While ordering at the restaurant, she smirked, “You are a man of simple pleasures.”
“Are you a simple pleasure?”
“No comment.” But you could tell her face was saying Oh shit!
A woman returns to the ancestral home to confront the family she broke from when her father died. One of her cousins, uncles, or aunt wants her gone, or dead, possible because she looks like her mother.
Beside the protagonist in first person, there’s a different first person narrative in italics, and this mystery is what the reader had to figure out. There’s lots of flashbacks, mostly to give motive to the bunch of suspects; every so often I would change my mind as to who I thought was the bad guy. At one point it’s seemed pretty clear it was a woman, but I didn’t figure it out until one page before the big reveal.
This doesn’t read like a typical mystery, but that’s not a criticism; it feels a lot more like a slice of this woman’s life as we get to know her through her memories and her reactions to how her long-lost family treats her. There isn’t that much plot, but the writing is good enough to keep it from getting boring.
The Constitution of the United States
The blurb says this important document has been updated and simplified so that everyone can understand it. The main differences are that the amendments had been integrated into where they would go if they’d been included in the original, and that obsolete parts have been taken out and tossed into the heap at the end. There’s also modern terminology at the end of each section, like you see in Shakespeare’s modern versions.
To someone who hasn’t read the constitution in a very long time—maybe since college—I don’t feel like this changes much. I assume for a scholar like the author his changes, particularly putting the amendments in contextual order, would seem like a big step that clarifies a lot, but I simply didn’t feel that way. Definitely nothing wrong with it, but not sure how much of an improvement it is.
Dying to Remember
Like in several movies, the protagonist here has lost his short-term memory; he can remember almost everything before the bad seafood that put him in a coma, but he’s unable to make new long-term memories. Oddly enough, this book is set in the past, and I kept waiting for it to tie into the present, but it never did.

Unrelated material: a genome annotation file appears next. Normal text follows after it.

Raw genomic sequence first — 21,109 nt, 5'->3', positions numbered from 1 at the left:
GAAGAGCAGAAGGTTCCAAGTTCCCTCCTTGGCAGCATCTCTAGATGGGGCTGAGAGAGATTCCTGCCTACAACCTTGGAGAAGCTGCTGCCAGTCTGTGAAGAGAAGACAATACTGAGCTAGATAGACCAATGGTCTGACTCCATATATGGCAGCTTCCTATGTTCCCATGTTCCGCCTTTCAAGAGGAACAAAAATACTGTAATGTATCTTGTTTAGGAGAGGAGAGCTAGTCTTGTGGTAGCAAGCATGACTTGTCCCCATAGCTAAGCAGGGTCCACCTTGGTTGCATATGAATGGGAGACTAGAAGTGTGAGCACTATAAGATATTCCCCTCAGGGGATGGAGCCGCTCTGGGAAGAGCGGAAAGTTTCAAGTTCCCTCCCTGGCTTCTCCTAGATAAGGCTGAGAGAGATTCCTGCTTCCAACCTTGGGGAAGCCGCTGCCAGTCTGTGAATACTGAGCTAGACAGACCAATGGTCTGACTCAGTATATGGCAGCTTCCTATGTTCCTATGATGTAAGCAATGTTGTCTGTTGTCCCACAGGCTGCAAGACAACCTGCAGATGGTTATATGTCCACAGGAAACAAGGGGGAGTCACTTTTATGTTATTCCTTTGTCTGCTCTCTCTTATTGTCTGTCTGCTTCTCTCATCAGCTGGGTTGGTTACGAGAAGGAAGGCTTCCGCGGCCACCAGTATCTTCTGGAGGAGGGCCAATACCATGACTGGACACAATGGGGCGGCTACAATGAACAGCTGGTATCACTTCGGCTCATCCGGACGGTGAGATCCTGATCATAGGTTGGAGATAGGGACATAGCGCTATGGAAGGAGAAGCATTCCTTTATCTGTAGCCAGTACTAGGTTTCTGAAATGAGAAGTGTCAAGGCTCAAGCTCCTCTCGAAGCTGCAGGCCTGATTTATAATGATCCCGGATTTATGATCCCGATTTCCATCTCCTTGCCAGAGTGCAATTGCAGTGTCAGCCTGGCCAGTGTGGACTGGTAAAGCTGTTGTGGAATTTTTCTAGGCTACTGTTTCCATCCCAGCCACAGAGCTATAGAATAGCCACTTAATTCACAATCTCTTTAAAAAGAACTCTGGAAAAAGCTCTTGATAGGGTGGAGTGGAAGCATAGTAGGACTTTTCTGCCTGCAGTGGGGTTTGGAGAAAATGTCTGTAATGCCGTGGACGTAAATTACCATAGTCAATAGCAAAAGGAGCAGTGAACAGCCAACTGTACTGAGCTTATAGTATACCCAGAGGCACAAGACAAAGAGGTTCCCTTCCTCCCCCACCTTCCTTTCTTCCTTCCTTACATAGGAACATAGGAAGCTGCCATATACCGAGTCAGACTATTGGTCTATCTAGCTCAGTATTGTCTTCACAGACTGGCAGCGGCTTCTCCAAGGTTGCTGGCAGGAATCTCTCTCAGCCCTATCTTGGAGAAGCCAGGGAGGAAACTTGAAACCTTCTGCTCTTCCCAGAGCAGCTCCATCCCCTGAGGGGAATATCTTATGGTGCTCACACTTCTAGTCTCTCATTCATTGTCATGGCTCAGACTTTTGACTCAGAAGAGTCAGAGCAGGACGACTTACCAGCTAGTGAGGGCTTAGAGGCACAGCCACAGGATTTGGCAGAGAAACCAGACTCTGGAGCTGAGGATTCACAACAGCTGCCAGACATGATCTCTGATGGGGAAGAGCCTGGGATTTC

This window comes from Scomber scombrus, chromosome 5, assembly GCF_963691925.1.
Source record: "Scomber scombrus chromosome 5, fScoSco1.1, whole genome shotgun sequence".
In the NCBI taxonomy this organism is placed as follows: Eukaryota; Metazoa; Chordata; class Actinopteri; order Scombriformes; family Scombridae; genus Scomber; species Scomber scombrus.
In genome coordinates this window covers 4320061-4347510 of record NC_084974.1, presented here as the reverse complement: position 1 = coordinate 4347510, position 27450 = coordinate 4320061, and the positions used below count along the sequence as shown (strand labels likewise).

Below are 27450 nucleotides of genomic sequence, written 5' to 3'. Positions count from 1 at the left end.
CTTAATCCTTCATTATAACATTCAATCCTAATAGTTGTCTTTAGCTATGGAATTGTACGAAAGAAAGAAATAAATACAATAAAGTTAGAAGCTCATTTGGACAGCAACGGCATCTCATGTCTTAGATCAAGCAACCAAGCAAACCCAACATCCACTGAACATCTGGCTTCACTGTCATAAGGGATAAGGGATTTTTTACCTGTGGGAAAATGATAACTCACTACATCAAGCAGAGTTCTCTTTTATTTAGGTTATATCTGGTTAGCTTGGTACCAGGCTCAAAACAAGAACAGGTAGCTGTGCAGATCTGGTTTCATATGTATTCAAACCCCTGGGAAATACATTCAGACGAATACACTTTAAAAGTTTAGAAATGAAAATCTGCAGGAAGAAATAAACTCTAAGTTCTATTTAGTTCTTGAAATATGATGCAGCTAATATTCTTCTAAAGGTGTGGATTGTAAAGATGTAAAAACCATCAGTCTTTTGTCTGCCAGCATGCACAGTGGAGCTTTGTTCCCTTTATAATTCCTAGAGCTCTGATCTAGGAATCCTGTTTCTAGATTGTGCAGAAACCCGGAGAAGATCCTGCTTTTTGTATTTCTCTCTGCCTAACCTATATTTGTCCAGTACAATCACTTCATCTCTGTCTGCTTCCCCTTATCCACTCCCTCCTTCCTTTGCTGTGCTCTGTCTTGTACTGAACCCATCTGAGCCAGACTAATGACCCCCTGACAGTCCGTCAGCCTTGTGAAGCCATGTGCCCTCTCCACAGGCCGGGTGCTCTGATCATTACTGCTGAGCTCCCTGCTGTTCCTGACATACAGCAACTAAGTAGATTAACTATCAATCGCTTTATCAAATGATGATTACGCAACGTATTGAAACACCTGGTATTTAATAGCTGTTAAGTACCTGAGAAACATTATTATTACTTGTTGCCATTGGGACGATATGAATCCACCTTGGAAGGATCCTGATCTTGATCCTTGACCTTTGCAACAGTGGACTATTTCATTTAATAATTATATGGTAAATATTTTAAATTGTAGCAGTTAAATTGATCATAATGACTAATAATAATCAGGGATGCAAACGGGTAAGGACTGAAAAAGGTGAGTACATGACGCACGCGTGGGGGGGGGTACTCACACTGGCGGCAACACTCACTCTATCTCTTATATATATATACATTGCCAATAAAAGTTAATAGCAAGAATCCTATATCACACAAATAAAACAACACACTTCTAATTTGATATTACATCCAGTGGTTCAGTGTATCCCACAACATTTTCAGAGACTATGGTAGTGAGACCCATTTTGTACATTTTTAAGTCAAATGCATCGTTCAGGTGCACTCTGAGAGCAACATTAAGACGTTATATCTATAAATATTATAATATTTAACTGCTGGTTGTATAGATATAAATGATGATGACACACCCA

Chapter 8 starts with a huge wham line about his wife, and the dog too. There’s plenty of suspects and motives, which I liked, because it lets my imagination run wild, trying to figure out who the bad guy is.
As one might expect, there’s a lot of repetition here; every few chapters, especially when it’s the next day, the guy has to read his notes and realize once again what happened, which is rather disheartening. If there’s a good thing about what happened to him, it’s that the disease has made him a much better person, or at least less of an asshole. In the end I was a little underwhelmed by who the bad guy turned out to be, but before that I was definitely happy with the plotting and especially the psychology behind his disease and his attempts to overcome it.
Activate Your Brain
At first glance it seems this is going to be yet another motivational tome, and in a way it is, but it wanders to a lot of places I would not have expected. For example, there’s a bit on neurology near the beginning, as if to show that this is not your average self-help book. Another thing it tells you at the start is that this book is most focused on the brains of businesspeople.
But for the most part it is like others I’ve read in this genre. Each chapter covers something specific, such as sleep, rest, food; there’s even a piece on ego, which as it turns out is not completely bad for you. Also typical are all the personal stories, some better than others. One I clearly remember is about a friend of the author’s learning to ski. The man makes it clear that gathering the courage to go down the same run as his friends wasn’t about comparing himself to anyone, but simply telling himself he could do it. I find this to be a bad example for the simple reason that most wrong choices won’t get you killed, and a beginner skier going down an expert slope is definitely a wrong choice.
Every chapter has activations, small suggestions for the reader to do which will reinforce the lessons of the chapter. But some of these feel too much like homework, while others are rather obvious, common sense. There’s even a paragraph about yawning (which of course made me yawn). There’s some good stuff here, but of course it all depends on how much the reader is willing to do.